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  7. Women need to be encouraged at the recommended age to get a mammogram. It would definitely help in catching breast cancer in it's early stages.

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  8. My mother-in-law had greast cancer so I am more worried for my daughter. Those tips are great advice in general and it is good they can decrease breast cancer risk.

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  9. Such an important topic to discuss. I know that I could benefit from healthier eating habits and more exercise for sure. I know many cancers run in my family, not so sure on breast cancer but know it can still happen and I need to be proactive to reduce the risks.

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  10. I think this is really important to thinking about and reducing your risk in these ways can be easy! Getting your mammograms done is super important too.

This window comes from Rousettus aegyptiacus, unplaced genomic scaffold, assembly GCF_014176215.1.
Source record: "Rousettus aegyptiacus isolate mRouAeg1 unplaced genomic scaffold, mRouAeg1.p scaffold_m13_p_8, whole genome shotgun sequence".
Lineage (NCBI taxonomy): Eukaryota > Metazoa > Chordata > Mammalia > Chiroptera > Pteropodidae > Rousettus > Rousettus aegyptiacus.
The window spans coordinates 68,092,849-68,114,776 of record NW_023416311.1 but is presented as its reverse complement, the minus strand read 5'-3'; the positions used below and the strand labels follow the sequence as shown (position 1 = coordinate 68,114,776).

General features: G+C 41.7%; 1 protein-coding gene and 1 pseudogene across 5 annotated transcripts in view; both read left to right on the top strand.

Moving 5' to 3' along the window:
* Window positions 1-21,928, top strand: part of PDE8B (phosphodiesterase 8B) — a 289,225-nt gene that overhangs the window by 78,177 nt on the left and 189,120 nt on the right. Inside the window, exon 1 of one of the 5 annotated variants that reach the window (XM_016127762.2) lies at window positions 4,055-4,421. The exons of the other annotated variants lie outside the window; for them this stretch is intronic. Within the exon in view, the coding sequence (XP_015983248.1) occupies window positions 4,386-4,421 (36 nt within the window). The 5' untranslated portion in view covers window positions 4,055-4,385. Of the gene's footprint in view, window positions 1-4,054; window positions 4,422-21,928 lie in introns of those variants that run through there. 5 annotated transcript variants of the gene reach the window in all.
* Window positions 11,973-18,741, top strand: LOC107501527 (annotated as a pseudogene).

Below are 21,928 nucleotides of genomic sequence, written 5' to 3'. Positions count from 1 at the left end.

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  11. I am currently trying to lose weight and take better care of my body. This is a big fear of mine. So many friends and women are suffering from this.

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  12. These tips are so important. I had my first mammogram last year and am due for another one. If there is anyway to reduce my risk, I want to make sure that I do it. Breast cancer is frightening.

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  13. Eating a healthy diet can help prevent a lot of issues. Breast cancer is a serious business, my aunt died of it.

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  14. Great information, I have two friends that were diagnosed at a young age so I know it can happen at any age.

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  15. AnnMarie, Thank you so much for writing this post. I am positive it will help so many women out there. Your words are very inspiring and I love that you touched on breastfeeding and mammography.

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  16. Definitely good to know there are things we can do to reduce our risks. These are things that improve our overall health in addition to lessening our chance.

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  17. I've lost friends and family because of breast cancer and it would be nice to be able to avoid it completely. I think these are very helpful factors on how to prevent breast cancers. Women should totally take note of this post!